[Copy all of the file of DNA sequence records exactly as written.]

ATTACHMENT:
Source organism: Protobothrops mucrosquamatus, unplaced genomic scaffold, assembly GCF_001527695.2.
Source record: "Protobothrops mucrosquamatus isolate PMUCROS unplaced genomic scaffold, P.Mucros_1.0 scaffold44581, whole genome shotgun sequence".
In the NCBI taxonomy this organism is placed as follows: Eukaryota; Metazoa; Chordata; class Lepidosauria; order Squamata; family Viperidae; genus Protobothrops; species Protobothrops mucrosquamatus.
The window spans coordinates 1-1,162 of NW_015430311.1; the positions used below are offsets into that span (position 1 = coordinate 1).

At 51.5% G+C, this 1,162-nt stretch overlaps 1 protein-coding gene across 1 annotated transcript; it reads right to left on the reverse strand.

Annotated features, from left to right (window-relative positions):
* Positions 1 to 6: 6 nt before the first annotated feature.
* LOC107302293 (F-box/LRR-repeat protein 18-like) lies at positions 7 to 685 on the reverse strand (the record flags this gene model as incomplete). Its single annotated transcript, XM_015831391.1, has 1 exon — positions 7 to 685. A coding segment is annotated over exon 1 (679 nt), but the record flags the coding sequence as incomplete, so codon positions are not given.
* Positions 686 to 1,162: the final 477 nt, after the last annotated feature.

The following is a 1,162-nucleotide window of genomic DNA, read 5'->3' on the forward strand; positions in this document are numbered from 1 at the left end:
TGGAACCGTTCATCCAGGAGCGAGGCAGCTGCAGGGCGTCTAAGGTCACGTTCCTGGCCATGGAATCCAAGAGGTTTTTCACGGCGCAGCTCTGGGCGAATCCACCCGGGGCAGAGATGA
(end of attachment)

Source organism: Protobothrops mucrosquamatus, unplaced genomic scaffold, assembly GCF_001527695.2.
Source record: "Protobothrops mucrosquamatus isolate PMUCROS unplaced genomic scaffold, P.Mucros_1.0 scaffold44581, whole genome shotgun sequence".
In the NCBI taxonomy this organism is placed as follows: Eukaryota; Metazoa; Chordata; class Lepidosauria; order Squamata; family Viperidae; genus Protobothrops; species Protobothrops mucrosquamatus.
The window spans coordinates 1-1,162 of NW_015430311.1; the positions used below are offsets into that span (position 1 = coordinate 1).

At 51.5% G+C, this 1,162-nt stretch overlaps 1 protein-coding gene across 1 annotated transcript; it reads right to left on the reverse strand.

Annotated features, from left to right (window-relative positions):
* Positions 1 to 6: 6 nt before the first annotated feature.
* LOC107302293 (F-box/LRR-repeat protein 18-like) lies at positions 7 to 685 on the reverse strand (the record flags this gene model as incomplete). Its single annotated transcript, XM_015831391.1, has 1 exon — positions 7 to 685. A coding segment is annotated over exon 1 (679 nt), but the record flags the coding sequence as incomplete, so codon positions are not given.
* Positions 686 to 1,162: the final 477 nt, after the last annotated feature.

The following is a 1,162-nucleotide window of genomic DNA, read 5'->3' on the forward strand; positions in this document are numbered from 1 at the left end:
TGGAACCGTTCATCCAGGAGCGAGGCAGCTGCAGGGCGTCTAAGGTCACGTTCCTGGCCATGGAATCCAAGAGGTTTTTCACGGCGCAGCTCTGGGCGAATCCACCCGGGGCAGAGATGA